In the Bhagavad-gītā, the first verse of Chapter XV is very important for it conveys a key metaphysics of the Bhagavad-gītā. In this Pipalā tree or Baniyān is known as Aśvattha. This Aśvattha tree in the Bhagavad-gītā is said to be indestructible. In Chapter XV.1 Kṛṣṇa says Arjuna: urdhhamulaṃ ardhaḥśākhaṃśvatthaṃ prāhurvyayam/ chhandānsi yasya parṇāni yaḥ tvaṃ veda saḥ vedavit/ / While interpreting the verse Rāmānuja says, the Aśvattha tree is called saṃsāra tree, i.e. comparing with the saṃsāra. For him, urdhamulaṃ means ‘upward root’ which is the four faced brahmā, and ardhaśākhaṃ means ‘downward root’ which means all dwelling in the earth such as men, domestic animal, wild beasts, worms’ insects and immovable things. But going through the meanings of the verse Aśvattha tree is not saṃsāra tree as Rāmānuja has commented. It is the karmavṛkṣa, which is compared with Aśvattha, but is not saṃsāravṛkṣa. It is karmavṛkṣa because its root is upward, and its root is upward because Supreme Brahman is there and action is emerged from Him only. The meaning is that, all actions are emerged from upward roots i.e. urdhamulaṃ (Brahman). This has been supported by Chapter III.15[7] of Bhagavad-gītā. In the verse, it is said ‘all actions emerged from Brahman.’ Therefore, it is not saṃsāravṛkṣa, rather it is karmavṛkṣa.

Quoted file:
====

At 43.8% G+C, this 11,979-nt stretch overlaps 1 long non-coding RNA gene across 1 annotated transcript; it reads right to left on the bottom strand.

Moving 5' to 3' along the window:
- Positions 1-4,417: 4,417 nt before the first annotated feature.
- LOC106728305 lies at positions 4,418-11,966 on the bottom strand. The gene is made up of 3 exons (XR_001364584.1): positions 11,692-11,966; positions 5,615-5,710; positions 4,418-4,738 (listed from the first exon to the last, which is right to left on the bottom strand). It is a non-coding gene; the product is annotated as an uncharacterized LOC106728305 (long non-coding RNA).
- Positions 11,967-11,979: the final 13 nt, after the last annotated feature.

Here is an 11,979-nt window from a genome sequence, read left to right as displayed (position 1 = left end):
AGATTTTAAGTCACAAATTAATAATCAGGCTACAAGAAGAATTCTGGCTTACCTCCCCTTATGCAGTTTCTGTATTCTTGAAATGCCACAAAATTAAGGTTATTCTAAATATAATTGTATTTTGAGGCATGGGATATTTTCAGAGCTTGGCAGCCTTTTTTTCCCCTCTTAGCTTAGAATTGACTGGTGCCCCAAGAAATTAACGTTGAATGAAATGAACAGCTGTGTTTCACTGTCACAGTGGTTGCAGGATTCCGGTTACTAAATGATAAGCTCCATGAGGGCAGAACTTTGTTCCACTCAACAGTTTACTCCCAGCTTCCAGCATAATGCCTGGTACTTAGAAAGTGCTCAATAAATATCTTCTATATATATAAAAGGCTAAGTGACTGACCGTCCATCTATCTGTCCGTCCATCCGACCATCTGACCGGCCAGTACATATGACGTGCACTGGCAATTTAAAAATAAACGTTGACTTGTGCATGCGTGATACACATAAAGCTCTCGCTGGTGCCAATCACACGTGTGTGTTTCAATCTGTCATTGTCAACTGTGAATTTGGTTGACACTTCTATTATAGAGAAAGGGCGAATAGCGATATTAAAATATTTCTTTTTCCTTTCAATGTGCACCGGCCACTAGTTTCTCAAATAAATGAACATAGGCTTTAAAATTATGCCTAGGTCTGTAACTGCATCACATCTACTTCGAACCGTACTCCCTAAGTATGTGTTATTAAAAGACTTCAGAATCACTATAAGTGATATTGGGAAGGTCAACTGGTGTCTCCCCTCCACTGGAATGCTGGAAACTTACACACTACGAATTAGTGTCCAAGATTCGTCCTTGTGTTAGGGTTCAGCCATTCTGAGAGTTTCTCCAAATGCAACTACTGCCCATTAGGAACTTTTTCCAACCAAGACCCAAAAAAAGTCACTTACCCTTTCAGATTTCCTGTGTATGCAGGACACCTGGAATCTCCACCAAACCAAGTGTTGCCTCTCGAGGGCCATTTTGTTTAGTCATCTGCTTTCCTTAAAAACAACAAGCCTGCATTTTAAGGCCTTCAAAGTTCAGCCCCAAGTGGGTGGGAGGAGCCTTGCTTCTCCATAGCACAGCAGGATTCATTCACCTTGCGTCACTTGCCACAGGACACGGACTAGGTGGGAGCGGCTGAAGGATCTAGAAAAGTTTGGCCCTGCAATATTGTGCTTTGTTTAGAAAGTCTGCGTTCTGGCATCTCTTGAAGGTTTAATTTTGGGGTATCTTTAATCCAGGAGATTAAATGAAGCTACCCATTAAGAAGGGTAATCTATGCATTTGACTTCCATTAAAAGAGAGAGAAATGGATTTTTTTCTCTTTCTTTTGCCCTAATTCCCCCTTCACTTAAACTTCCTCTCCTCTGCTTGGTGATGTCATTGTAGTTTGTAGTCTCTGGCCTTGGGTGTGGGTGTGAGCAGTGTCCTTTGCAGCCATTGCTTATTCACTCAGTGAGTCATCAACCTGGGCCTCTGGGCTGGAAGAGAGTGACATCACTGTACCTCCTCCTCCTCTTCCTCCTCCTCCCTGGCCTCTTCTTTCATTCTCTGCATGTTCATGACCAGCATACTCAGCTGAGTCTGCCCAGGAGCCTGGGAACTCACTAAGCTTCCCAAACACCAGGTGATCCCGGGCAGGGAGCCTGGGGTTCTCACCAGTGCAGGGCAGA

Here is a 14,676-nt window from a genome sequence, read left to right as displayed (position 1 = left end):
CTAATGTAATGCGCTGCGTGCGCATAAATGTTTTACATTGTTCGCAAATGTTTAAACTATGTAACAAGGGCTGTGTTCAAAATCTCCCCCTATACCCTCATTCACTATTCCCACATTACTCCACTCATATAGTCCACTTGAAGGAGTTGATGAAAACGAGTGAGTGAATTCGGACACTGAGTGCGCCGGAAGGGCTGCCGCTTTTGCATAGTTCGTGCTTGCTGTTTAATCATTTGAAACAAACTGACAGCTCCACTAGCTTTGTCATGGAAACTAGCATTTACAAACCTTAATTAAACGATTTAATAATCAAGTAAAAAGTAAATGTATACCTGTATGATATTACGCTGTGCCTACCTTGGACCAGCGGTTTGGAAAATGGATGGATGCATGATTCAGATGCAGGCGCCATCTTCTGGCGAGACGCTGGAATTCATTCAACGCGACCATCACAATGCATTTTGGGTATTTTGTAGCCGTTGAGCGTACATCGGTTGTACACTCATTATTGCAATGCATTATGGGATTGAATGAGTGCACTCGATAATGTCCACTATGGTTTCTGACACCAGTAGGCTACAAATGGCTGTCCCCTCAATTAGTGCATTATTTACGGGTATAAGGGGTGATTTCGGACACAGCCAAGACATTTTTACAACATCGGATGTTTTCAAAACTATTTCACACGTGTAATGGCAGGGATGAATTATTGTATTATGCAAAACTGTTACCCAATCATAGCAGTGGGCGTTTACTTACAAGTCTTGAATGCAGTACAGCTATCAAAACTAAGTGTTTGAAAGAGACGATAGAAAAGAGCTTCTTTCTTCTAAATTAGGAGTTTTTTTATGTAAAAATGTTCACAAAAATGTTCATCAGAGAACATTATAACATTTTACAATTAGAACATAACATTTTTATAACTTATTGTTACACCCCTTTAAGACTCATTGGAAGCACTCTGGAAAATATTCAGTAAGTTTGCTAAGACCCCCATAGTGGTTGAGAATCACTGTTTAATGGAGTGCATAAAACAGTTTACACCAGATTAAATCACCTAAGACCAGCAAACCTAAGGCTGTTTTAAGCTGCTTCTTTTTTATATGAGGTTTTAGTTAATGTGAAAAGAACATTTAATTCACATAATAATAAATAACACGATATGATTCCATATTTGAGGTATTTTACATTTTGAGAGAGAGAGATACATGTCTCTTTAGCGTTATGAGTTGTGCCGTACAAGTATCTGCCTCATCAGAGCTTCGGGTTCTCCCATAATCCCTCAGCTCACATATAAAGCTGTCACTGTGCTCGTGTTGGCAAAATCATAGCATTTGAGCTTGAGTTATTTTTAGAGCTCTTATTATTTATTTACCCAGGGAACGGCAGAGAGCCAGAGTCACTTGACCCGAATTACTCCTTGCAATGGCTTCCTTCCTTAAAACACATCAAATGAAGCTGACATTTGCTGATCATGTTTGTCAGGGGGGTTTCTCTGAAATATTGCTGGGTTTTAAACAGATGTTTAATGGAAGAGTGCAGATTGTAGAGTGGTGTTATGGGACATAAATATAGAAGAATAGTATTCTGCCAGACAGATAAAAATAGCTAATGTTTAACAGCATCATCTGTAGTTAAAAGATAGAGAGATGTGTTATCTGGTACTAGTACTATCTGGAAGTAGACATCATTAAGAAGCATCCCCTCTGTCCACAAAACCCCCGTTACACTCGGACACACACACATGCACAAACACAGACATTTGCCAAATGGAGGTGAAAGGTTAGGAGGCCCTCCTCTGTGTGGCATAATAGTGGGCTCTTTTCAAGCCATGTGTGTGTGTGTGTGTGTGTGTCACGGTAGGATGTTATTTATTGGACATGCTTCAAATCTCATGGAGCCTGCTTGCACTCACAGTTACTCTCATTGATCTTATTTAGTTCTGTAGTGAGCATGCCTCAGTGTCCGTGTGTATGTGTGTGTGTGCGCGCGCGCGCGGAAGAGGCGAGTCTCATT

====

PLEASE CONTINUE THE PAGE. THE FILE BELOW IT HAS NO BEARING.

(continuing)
Another problem of Rāmānuja is, since he is taking Aśvattha as the saṃsāravṛkṣa, he says Aśvattha is indestructible and eternal but Vedas speak of the means of cutting off this tree of saṃsāra. But herein lies a challenge for interpretation. If the Aśvattha tree is eternal and indestructible or if it is saṃsāra, then how would it be possible to cut off? It is felt that Rāmānuja has not taken care of this, since in one place, he says the tree is eternal and indestructible and at another place, he says it has to be cut off. What is to be cut off is taught to Arjuna in Chapter XV.3-4. Commenting on Chapter XV.3-4[8] of Bhagavadgītā Rāmānuja has committed another problem. Rāmānuja has divided Chapter XV.3 into two sections. The first half of this is read independently while the second half is read in conjunction with the first half of the 4th verse. And the second half of the 4th is read independently. While reading so, Rāmānuja interpreting the verses, has also committed mistake some hermeneutic transgression in the second half of the 3rd verse. In the verse, Rāmānuja is unable to conflate between suvirūḍmulam[9] and Aśvattha.

For him, suvirūḍmulam and Aśvattha are one and the same, and has to be cut off. Rāmānuja in commenting on it writes,

“The Aśvattha tree which has well grown roots of various kinds should be cut off by means of non-attachment.”